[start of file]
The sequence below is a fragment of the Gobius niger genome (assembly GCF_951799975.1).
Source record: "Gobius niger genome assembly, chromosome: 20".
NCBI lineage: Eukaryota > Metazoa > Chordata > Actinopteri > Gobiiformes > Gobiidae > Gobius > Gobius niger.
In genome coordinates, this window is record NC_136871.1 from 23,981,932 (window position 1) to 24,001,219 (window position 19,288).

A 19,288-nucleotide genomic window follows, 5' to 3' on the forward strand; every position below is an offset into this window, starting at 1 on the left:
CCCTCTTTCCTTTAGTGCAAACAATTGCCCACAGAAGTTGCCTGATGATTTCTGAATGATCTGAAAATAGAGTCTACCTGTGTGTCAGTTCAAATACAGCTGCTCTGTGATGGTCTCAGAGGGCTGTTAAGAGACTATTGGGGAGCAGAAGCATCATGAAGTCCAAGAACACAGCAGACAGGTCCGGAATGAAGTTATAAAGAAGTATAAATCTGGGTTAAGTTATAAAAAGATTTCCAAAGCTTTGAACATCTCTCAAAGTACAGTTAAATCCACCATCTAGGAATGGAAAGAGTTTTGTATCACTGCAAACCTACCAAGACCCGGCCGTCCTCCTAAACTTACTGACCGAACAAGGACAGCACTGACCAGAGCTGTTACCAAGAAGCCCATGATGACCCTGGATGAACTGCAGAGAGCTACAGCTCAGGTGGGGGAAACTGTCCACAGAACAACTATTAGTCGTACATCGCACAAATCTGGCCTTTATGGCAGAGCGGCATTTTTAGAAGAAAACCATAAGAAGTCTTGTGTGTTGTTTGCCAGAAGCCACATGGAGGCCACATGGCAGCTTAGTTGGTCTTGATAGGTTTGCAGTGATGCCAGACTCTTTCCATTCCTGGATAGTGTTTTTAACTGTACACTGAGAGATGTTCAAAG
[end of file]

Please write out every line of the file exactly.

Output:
The sequence below is a fragment of the Gobius niger genome (assembly GCF_951799975.1).
Source record: "Gobius niger genome assembly, chromosome: 20".
NCBI lineage: Eukaryota > Metazoa > Chordata > Actinopteri > Gobiiformes > Gobiidae > Gobius > Gobius niger.
In genome coordinates, this window is record NC_136871.1 from 23,981,932 (window position 1) to 24,001,219 (window position 19,288).

A 19,288-nucleotide genomic window follows, 5' to 3' on the forward strand; every position below is an offset into this window, starting at 1 on the left:
CCCTCTTTCCTTTAGTGCAAACAATTGCCCACAGAAGTTGCCTGATGATTTCTGAATGATCTGAAAATAGAGTCTACCTGTGTGTCAGTTCAAATACAGCTGCTCTGTGATGGTCTCAGAGGGCTGTTAAGAGACTATTGGGGAGCAGAAGCATCATGAAGTCCAAGAACACAGCAGACAGGTCCGGAATGAAGTTATAAAGAAGTATAAATCTGGGTTAAGTTATAAAAAGATTTCCAAAGCTTTGAACATCTCTCAAAGTACAGTTAAATCCACCATCTAGGAATGGAAAGAGTTTTGTATCACTGCAAACCTACCAAGACCCGGCCGTCCTCCTAAACTTACTGACCGAACAAGGACAGCACTGACCAGAGCTGTTACCAAGAAGCCCATGATGACCCTGGATGAACTGCAGAGAGCTACAGCTCAGGTGGGGGAAACTGTCCACAGAACAACTATTAGTCGTACATCGCACAAATCTGGCCTTTATGGCAGAGCGGCATTTTTAGAAGAAAACCATAAGAAGTCTTGTGTGTTGTTTGCCAGAAGCCACATGGAGGCCACATGGCAGCTTAGTTGGTCTTGATAGGTTTGCAGTGATGCCAGACTCTTTCCATTCCTGGATAGTGTTTTTAACTGTACACTGAGAGATGTTCAAAG